NBC Sports Chicago is breaking down the 15 full-time players on the Bulls' roster. Next up is Luke Kornet.
Past: Zach LaVine | Coby White | Tomas Satoransky | Kris Dunn | Ryan Arcidiacono | Otto Porter Jr. | Chandler Hutchison | Denzel Valentine | Shaq Harrison | Thad Young | Lauri Markkanen | Wendell Carter Jr. | Daniel Gafford
6.0 PPG, 2.3 RPG, 0.7 BPG | 43.9% FG, 28.7% 3P, 71.4% FT | 16.3% USG
July 2019: Signed 2-year, $4.5 million contract
2020-21: $2.25 million | 2021-22: UFA
Kornet came on last summer in an under-the-radar but widely praised signing. Hampered by a nasal ailment early in the season, his tenure got off to a rocky start, and he fell out of the rotation after a sinus operation in November sidelined him five games and Daniel Gafford proved more worthy of minutes at backup center. Though Kornet eventually found his way back into the mix in light of widespread injuries — he made 14 starts in place of Carter and Gafford from Jan. 17 to Feb. 20 and averaged 10.1 points on 49.1% shooting — his campaign ended after 36 games with a severe ankle sprain sustained in practice.
His season-long numbers belie the capabilities that led the Bulls to bring him in. Kornet canned 36% of a not-insignificant 272 3-point attempts through the first two seasons of his career and posted stellar block (2.5%, 80th percentile) and steal (1.6% 86th percentile) rates in 722 non-garbage time minutes in 2018-19, per Cleaning the Glass; statistically speaking, he was pound-for-pound one of the rim-protectors in the league in 2018-19. Eye-roll, I know. But all of the above cast the image of a shot-blocking, sharp-shooting 7-footer that could buoy the Bulls on both ends in spot minutes off the bench.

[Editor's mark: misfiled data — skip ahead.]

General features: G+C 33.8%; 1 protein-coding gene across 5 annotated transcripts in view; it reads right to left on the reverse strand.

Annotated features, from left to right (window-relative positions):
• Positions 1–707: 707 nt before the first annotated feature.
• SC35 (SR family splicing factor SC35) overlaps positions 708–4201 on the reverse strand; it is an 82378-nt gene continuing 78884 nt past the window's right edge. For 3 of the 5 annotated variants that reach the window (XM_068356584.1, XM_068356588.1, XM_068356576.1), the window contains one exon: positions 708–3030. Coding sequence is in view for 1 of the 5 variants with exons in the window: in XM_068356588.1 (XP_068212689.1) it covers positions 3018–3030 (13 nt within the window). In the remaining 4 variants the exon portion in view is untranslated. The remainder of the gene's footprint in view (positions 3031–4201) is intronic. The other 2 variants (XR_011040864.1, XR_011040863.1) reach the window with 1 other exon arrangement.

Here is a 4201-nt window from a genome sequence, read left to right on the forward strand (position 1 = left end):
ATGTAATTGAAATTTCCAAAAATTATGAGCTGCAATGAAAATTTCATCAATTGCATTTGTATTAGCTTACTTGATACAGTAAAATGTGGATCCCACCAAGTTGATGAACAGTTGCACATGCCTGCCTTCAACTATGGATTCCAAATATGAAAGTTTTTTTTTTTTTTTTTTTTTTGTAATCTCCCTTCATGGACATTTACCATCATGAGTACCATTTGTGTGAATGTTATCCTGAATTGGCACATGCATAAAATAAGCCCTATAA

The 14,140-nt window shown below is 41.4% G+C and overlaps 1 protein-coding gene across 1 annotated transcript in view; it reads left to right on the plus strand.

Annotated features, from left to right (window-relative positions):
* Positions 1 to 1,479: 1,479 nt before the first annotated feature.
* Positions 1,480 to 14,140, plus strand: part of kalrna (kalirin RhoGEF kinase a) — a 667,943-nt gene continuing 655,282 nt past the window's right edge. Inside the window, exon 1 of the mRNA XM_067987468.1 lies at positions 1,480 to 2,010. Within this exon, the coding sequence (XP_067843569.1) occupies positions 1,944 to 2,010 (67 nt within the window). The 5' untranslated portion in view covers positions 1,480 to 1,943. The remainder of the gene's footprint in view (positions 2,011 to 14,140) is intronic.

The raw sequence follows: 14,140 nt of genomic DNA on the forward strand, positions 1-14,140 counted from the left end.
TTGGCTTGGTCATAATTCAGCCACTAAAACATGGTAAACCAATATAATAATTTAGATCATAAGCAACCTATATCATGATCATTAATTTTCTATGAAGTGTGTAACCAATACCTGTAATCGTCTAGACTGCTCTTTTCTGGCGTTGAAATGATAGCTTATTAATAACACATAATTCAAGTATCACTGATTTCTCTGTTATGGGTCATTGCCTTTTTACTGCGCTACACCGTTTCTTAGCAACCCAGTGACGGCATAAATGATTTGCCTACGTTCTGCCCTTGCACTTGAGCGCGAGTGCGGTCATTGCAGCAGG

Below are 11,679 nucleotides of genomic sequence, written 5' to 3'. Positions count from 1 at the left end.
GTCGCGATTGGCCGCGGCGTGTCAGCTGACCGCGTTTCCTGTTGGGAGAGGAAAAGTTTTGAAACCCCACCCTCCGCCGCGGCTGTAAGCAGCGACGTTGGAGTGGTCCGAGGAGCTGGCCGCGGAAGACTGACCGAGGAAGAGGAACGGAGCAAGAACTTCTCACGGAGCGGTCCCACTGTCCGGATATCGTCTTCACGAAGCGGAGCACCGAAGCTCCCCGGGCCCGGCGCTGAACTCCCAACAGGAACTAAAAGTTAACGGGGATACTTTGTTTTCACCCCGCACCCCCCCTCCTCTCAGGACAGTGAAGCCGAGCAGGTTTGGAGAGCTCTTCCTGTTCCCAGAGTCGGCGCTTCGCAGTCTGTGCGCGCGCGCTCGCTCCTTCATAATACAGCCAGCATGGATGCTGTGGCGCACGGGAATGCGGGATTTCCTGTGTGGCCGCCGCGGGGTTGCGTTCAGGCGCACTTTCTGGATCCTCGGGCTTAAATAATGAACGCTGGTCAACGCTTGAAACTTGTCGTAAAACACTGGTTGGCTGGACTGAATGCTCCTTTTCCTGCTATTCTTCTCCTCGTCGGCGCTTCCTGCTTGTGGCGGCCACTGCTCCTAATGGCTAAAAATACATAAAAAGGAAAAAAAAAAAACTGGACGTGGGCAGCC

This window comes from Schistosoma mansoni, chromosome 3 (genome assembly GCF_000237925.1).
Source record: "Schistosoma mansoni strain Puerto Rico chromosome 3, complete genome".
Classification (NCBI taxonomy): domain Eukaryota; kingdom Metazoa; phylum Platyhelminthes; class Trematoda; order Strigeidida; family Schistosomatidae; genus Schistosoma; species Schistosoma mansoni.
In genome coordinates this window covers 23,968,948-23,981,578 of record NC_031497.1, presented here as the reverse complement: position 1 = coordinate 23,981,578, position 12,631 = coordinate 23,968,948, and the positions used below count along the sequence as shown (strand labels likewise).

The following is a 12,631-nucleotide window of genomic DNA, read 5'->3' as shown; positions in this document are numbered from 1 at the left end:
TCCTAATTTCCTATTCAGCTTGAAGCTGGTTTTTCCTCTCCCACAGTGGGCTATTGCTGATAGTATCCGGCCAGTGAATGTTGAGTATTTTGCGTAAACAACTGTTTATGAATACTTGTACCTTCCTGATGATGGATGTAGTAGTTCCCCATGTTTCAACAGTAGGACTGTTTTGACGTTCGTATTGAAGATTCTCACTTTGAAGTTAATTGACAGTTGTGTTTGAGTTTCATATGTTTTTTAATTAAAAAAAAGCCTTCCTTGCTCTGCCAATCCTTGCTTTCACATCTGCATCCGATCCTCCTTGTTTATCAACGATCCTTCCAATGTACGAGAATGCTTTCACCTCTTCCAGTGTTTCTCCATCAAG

That obviously didn’t pan out, which we’ll get to. But as far as strengths go, Kornet showed the ability to be a big, soft-handed target on rolls, and actually proved an adept finisher on low volume when not launching 3s (he shot 72.6% inside of five feet in 2019-20). In that stretch as a starter, he had a few games where he got hot from long-range, but most were meaningless contests in the grand scale.
Areas to Improve
As mentioned, Kornet’s promise didn’t track into his first season with the Bulls. Injuries are at least partly to blame. But his jumper betrayed him even when he was healthy; in 2018-19, when Kornet shot a career-high 36.3% from 3 with the Knicks, he converted 13 of 27 corner 3-pointers (48.1%). This year? Four of 25 (16%). His field goal percentage on above-the-break 3s regressed, too (from 34.5% to 32.5%), but the corners are what dragged him down, along with just a 34.4% success rate on NBA.com-defined “wide open” long-balls. It reeks of a guy who never found his rhythm in an offense that languished the entire season.
And on the other end, Kornet struggled in space in the Bulls’ trap-heavy defensive system. More of a pure shot-blocker, and not fleet of foot, blitzing simply isn’t a style suited to Kornet’s strengths. His already poor defensive rebounding figures also didn’t benefit from being pulled up and away from the basket.
Achieving consistency with his jumper is the key to Kornet rediscovering some NBA value on the back-end of his current two-year deal. The Bulls playing more drop coverages in pick-and-roll situations next season — according to Krishna Narsu, they were the only team in the NBA that blitzed more than they dropped defending PnR in 2019-20 — would highlight some of defensive virtues, as well. Because put simply: This is a guy who chucks (57.8% of his attempts in 2019-20 came from deep and that was a career-low) and blocks shots. If the jumper isn’t falling, and he isn’t in a position to contest looks at the rim, what is he?
In the right setting, Kornet’s skills could make him a steady fourth big in the league for some years to come. Shooting and rim protection are highly valued in the league right now. It’s just a matter of if he can be consistent in those areas.